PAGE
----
Ordinary Grace
by William Kent Krueger

A good novel requires a compelling story and a strong arc, and perhaps can do with more than one of each. A novel that adds great writing is . . . well, a great novel. That makes Ordinary Grace a great novel.

Two adolescent boys, a teenage sister, and loving parents in a small Minnesota town set the stage in Ordinary Grace. Older brother, Frank, 13, is both protagonist and narrator, and Jake, 10, is the amazingly wise younger brother who often serves as a foil to Frank. Ariel is, like mother Ruth, a talented pianist and Nathan is the father and minister of a local Methodist church.

During the summer of 1961, things in that small town go strangely awry and Frank and Jake spend much of the summer trying to unscramble the mysteries that ensue, especially following a climactic moment of family tragedy. The solution to the mystery is not anything like they thought it would be.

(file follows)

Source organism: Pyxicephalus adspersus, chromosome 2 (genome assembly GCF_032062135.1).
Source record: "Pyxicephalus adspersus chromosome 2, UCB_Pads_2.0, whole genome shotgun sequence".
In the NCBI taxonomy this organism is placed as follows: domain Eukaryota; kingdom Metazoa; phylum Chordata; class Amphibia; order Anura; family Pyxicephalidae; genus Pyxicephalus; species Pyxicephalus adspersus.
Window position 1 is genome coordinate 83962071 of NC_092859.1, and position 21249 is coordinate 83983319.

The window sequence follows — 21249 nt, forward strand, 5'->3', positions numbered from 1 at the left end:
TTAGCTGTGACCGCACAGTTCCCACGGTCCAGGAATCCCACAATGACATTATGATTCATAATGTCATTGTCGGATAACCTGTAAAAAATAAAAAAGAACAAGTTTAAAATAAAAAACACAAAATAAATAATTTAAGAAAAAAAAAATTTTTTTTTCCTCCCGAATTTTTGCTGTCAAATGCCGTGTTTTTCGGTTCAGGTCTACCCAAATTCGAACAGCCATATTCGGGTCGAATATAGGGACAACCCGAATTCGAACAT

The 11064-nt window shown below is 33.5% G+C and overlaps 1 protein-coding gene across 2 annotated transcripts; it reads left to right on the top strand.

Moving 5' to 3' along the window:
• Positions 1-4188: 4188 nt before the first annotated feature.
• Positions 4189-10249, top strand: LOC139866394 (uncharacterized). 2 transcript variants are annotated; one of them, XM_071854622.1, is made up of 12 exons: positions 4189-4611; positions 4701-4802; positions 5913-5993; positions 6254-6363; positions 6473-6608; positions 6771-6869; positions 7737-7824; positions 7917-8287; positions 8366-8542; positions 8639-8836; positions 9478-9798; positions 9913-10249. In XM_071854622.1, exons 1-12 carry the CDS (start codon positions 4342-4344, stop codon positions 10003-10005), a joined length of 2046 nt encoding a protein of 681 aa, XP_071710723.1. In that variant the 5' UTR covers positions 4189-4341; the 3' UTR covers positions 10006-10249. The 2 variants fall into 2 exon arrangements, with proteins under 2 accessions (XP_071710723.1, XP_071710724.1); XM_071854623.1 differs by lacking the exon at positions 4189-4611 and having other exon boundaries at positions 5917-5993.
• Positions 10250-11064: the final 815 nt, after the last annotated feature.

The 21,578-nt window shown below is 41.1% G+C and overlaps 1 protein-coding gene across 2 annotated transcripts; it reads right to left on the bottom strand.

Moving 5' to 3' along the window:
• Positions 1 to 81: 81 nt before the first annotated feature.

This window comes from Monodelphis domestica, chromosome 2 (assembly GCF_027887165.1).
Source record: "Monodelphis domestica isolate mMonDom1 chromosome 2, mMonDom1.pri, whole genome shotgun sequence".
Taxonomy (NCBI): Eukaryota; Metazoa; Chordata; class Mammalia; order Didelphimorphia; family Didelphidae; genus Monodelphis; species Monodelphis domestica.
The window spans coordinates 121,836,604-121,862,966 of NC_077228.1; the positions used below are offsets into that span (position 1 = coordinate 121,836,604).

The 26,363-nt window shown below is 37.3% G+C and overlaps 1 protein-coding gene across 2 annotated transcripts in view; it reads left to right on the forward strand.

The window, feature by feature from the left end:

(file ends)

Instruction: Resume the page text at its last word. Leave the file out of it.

Along the way, both boys learn painful lessons of adolescence. Among them, they learn that lying, even when lying by omission, can have painful results for them and for others. Nathan is a parent who understands the verb form of that word, and a minister who understands the verb form of that word and he applies those understandings in his relationships with his children, his wife, and the many characters that appear as the story unfolds.

The most interesting thing about the author’s writing style is that it is calm and smooth, even as the story goes through its various traumas. Author William Kent Krueger does not need histrionic writing styles to create gripping moments that leave the reader breathless and unable to sleep. Ordinary declarative sentences and straightforward dialogues and narratives do the job quite well.

A great novel – do not miss it.